Knowledge is power. And hopefully, after reading this fifth and final part of the series on interior decorating styles you feel empowered to shop with confidence, speak to a decorator or designer, or to attempt your own decorating project on your own.
I believe that when a person knows their preferred decorating style it will allow them to proceed with confidence. You’ll notice I say preferred style because I also believe everyone is drawn to more than one decorating style. However, your preferred style should be the one that dictates your decisions concerning big-ticket items.
In the Early 20th century there were a number of revivalist styles, but the 2 styles that were prevalent were Art Deco and Modernism. The term Art Deco was coined in 1925. The style was derived from works from the early 20th-century art movements of Cubism, Expressionism, Futurism, and from African and native South American art. Prior to the mid-1920s, Art Deco was characterized by rounded and romantic motifs like garlands and rosebuds, but, during the late 1920s and 30s, those rounded motifs were replaced by abstract and geometric motifs. In a nutshell, Art Deco is best recognized by clean lines and smooth planes in walls, ceilings, and with contrasting colored walls and woodwork and textiles with geometric or bold floral patterns. The furniture was generously upholstered and veneered with fine wood.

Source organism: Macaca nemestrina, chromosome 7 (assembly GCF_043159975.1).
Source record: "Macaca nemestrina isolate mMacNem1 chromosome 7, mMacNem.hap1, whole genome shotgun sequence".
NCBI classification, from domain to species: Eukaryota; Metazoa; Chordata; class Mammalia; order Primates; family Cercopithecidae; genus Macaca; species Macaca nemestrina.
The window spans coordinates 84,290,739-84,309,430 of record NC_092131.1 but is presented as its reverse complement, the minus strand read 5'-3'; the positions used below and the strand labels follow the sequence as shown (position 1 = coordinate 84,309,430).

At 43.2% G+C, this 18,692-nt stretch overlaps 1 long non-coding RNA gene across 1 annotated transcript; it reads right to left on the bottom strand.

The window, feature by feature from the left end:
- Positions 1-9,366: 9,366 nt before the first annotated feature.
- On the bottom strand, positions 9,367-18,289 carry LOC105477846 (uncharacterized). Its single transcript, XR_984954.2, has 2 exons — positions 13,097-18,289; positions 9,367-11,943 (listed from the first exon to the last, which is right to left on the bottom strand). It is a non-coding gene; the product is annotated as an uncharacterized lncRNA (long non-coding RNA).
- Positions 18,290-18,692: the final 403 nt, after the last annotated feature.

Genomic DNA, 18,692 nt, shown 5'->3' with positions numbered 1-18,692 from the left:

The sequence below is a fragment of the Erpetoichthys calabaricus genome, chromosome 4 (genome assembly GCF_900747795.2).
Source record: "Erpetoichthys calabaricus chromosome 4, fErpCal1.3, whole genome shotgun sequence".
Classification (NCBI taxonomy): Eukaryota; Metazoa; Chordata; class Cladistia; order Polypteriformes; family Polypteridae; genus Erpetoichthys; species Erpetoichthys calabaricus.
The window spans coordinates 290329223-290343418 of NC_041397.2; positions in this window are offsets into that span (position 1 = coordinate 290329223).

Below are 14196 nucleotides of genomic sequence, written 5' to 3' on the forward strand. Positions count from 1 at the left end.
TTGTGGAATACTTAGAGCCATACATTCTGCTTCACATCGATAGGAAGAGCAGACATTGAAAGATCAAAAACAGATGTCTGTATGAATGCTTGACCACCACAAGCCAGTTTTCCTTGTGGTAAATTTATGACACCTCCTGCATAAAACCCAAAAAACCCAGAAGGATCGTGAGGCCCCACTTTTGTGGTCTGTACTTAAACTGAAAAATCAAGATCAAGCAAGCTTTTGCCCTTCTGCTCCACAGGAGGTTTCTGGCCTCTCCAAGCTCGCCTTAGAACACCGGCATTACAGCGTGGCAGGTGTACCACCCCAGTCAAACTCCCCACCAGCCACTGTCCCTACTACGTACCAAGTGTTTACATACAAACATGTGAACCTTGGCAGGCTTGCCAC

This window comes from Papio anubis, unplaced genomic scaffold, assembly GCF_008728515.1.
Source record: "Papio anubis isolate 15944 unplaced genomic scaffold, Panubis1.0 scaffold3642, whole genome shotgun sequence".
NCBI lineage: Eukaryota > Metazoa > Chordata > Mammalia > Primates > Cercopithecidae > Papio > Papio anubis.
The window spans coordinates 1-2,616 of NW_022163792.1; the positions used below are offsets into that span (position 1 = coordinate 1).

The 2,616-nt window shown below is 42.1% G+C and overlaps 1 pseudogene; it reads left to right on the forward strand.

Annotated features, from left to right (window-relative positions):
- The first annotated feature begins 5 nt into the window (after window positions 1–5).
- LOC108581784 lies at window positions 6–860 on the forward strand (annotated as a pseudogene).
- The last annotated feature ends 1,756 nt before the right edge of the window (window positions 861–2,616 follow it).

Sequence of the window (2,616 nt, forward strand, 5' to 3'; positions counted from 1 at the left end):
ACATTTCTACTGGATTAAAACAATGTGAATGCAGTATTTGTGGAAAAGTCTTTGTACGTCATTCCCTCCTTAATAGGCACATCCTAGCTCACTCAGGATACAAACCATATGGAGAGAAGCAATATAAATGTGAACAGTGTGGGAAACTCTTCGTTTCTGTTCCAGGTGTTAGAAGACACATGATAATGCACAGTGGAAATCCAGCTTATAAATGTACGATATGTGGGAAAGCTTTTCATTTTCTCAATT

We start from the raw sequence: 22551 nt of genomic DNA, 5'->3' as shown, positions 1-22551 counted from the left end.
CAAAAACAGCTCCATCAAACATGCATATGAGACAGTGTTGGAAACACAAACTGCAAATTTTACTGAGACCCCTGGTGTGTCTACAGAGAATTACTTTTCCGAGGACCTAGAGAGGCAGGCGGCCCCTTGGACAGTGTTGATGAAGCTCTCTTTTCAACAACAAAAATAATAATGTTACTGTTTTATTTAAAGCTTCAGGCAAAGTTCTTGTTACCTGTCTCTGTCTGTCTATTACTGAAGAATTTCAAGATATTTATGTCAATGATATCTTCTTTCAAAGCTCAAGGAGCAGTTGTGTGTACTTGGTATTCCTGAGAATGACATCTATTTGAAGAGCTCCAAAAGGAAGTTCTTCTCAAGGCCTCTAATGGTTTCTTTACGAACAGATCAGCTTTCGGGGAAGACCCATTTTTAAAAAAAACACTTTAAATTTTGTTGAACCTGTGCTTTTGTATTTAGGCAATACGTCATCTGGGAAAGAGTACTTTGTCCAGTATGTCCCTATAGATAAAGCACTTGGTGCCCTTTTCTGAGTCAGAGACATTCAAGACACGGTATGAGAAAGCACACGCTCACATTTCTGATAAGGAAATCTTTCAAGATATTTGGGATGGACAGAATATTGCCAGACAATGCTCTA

The Modernist style of architecture and decoration was wholeheartedly adopted on both sides of the Atlantic between the 1st and 2nd world wars. Modern design avoided using unnecessary ornaments and highlighted the industrial origins of modern building material, furniture, and textiles. In a Modern space, you would not see displays of bric-a-brac or knick-knacks in.
The Modernism style included elements such as chrome and glass furniture and pale walls and ceilings. The curtains were abstract or geometric patterned and carpets were often laid over parquet floors. Hi-rise apartments or lofts are typically decorated in the Modern Style. These types of spaces usually have floor to ceiling windows and exposed material like metal pipes and are very sparsely decorated. The idea is to have as much unobstructed space as possible. One drawback is that these spaces can also come across as cold and uninviting.
During the late 20th century and 21st century, since the end of the 2nd World War, there have been 2 apparent trends in interior design and decoration: one largely Retrospective and the other basically Futuristic. So, in essence, the late 20th and early 21st century are both looking back to decorating styles for inspiration as well as reaching forward to improving upon what is already there and developing new ideas. Classicism, in all its varying interpretations, has been the most enduringly fashionable and least faddish style of the late 20th and early 21st century. In addition, significant and successful reproductive reinterpretations or recreations of just about all the styles have been made even more doable by the response of manufacturers and importers. And, people who live in period homes today are beginning to restore and decorate them in the original period style.
Probably the style talked about most these days is Contemporary. That is because Contemporary simply means today or current. In actuality, any style can be interpreted as Contemporary by using current day materials. I often like to consider Contemporary an application or interpretation rather than a style in and of itself.